NEWS
April 10, 1997 | STANLEY MEISLER, TIMES STAFF WRITER
The United States on Wednesday called for order and concrete steps toward democracy in Zaire, but the Clinton administration's entreaties went unheeded as the large Central African country cascaded further into bloody chaos.
NEWS
April 9, 1997 | From Times Wire Reports
The Clinton administration has been pressing President Mobutu Sese Seko, a U.S. ally for 25 years, to resign and go into exile to help his nation achieve a settlement to civil war, according to a senior administration official. Although the administration has stopped short of publicly urging Mobutu to step down, Assistant Secretary of State for African Affairs George E. Moose called Mobutu's regime "bankrupt" and "a thing of the past."
NEWS
April 3, 1997 | From Times Wire Reports
President Mobutu Sese Seko formally approved the appointment of archrival Etienne Tshisekedi as prime minister. State radio announced the appointment as the United Nations refugee agency started repatriating 3,000 Rwandan Hutus from Zaire, and a U.N. investigator, after a three-day probe, accused rebels of massacring Hutus last year. Lawmakers had nominated Tshisekedi to head the government and steer Zaire through negotiations with rebel chief Laurent Kabila.
NEWS
March 25, 1997 | From Associated Press
Prime Minister Leon Kengo wa Dondo resigned Monday, bowing to pressure from lawmakers who blamed him for mishandling an insurgency by rebels who now control nearly a quarter of the country. Kengo's departure came a day after his mentor, President Mobutu Sese Seko, emerged from seclusion, promising to make clear "within 48 hours" his plans to reunite the country. Parliament had voted last week to oust Kengo, accusing him of being soft on the insurgents.
NEWS
March 23, 1997 | BOB DROGIN, TIMES STAFF WRITER
Fresh flowers fill crystal vases. Recessed lights shine on rich rugs and marble floors. Silk pillows hug leather couches. Beethoven plays softly from speakers hidden in the walls. The plush hilltop villa, and the shiny Jaguar parked outside, belong to one of Zaire's most powerful men. He is a Cabinet minister, a former ambassador and a key member of ailing President Mobutu Sese Seko's tottering regime.
NEWS
March 22, 1997 | BOB DROGIN, TIMES STAFF WRITER
It is a tale of two cities, but it speaks volumes about the dying days of Africa's longest-surviving dictatorship. President Mobutu Sese Seko flew home to this crumbling capital Friday from cancer treatment in Europe. But after his jet landed, security agents ordered Cabinet ministers, military commanders, an honor guard and reporters from the airport so no one could see the ailing ruler climb--or be carried--down the stairs.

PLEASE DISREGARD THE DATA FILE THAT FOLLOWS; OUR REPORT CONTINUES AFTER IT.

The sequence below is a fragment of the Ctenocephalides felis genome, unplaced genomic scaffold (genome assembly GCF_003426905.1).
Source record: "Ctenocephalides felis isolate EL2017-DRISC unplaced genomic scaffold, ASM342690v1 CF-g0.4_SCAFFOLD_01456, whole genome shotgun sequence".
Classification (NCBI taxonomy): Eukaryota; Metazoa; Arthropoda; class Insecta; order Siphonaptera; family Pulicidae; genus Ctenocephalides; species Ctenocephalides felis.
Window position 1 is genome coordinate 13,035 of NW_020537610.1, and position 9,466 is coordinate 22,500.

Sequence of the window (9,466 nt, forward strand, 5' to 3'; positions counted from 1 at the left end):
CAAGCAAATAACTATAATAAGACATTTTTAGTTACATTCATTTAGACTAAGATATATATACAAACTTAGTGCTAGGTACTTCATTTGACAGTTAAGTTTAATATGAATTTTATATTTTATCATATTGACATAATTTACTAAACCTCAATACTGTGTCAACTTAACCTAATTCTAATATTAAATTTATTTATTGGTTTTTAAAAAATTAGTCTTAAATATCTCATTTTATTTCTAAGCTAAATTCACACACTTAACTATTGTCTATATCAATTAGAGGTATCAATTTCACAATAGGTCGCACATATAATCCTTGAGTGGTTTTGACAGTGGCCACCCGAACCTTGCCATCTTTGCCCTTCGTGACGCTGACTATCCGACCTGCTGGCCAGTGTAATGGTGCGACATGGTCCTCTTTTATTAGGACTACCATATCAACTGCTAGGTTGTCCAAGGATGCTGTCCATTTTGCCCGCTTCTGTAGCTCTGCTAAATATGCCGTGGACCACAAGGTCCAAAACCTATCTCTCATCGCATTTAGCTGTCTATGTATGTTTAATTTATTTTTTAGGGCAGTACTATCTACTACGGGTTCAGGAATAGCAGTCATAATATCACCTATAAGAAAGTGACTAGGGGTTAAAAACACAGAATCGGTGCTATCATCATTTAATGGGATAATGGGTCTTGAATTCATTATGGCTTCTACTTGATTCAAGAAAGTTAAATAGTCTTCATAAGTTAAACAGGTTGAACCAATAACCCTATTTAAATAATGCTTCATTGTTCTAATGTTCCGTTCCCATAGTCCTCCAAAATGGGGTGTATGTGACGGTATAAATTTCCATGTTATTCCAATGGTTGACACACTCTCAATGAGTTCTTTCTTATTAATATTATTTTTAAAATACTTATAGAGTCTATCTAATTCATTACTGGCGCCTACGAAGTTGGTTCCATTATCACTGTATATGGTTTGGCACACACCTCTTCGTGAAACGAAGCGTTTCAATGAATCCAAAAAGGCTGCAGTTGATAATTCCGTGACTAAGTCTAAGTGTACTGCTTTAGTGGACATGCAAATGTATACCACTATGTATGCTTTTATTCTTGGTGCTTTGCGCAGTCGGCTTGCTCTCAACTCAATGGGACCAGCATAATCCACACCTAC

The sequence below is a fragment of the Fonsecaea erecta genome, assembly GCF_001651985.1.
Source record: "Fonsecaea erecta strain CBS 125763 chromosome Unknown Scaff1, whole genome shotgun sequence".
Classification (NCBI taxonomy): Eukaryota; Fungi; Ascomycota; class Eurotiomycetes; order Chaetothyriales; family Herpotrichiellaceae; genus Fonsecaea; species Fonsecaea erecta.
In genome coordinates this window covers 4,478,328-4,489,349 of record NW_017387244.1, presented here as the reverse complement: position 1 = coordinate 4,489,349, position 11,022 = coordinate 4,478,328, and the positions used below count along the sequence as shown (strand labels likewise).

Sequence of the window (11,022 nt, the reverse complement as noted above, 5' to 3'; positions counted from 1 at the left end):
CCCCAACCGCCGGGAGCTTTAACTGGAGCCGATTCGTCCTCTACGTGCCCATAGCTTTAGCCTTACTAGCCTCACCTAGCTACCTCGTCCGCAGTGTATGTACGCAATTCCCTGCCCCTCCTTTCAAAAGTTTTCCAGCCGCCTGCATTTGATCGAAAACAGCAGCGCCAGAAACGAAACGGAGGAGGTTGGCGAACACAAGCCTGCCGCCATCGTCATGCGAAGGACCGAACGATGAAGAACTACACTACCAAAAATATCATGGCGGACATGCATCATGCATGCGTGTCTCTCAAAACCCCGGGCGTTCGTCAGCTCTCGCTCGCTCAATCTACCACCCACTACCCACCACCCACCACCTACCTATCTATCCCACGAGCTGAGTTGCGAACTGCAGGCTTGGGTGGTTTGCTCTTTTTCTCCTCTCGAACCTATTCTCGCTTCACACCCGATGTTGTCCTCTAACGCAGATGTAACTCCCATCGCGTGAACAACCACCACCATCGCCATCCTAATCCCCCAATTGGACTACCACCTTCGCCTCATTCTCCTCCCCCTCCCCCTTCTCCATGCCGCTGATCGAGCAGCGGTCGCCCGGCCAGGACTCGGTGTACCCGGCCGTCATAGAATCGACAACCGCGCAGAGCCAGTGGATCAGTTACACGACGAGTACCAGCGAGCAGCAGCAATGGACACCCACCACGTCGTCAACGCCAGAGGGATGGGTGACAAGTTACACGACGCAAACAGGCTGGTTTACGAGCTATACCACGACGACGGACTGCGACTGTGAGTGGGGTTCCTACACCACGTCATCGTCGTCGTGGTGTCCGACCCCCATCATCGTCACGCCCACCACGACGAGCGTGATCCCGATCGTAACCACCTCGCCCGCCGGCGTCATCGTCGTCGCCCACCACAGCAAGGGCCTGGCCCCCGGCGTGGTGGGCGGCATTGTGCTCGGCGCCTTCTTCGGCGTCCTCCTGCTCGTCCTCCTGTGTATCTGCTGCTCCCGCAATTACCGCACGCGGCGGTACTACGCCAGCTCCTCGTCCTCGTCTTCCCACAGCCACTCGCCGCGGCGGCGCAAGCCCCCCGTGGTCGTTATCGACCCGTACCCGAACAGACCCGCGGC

NEWS
February 13, 1987 | Associated Press
Zaire President Mobutu Sese Seko has fired two high-ranking officials for what was described by Radio Zaire as a breach of party discipline. Kinshasa Gov. Mbuji Wa Mbombo and Vunduame To Pemako, the state commissioner for territorial administration, were relieved of their posts, the broadcast monitored in Abidjan said. It did not give details of their dismissal.
NEWS
March 19, 1997 | BOB DROGIN, TIMES STAFF WRITER
Zaire's embattled prime minister was ousted from power Tuesday, deepening the political crisis brought on by the fast-spreading civil war in sub-Saharan Africa's second-largest country. Leon Kengo wa Dondo was toppled by a vote of Parliament in the capital, Kinshasa, shortly after he flew here to meet African leaders to discuss the insurrection that has swept eastern Zaire and threatens to engulf the giant country.
NEWS
December 18, 1996 | BOB DROGIN, TIMES STAFF WRITER
His step was slow, his body appeared frail and his voice often faltered. But Mobutu Sese Seko, Africa's longest-serving ruler and some say one of its most venal tyrants, clearly basked in the glow of a triumphant return home Tuesday after four months in Europe for cancer treatment. His country, as well as the world, was paying notice.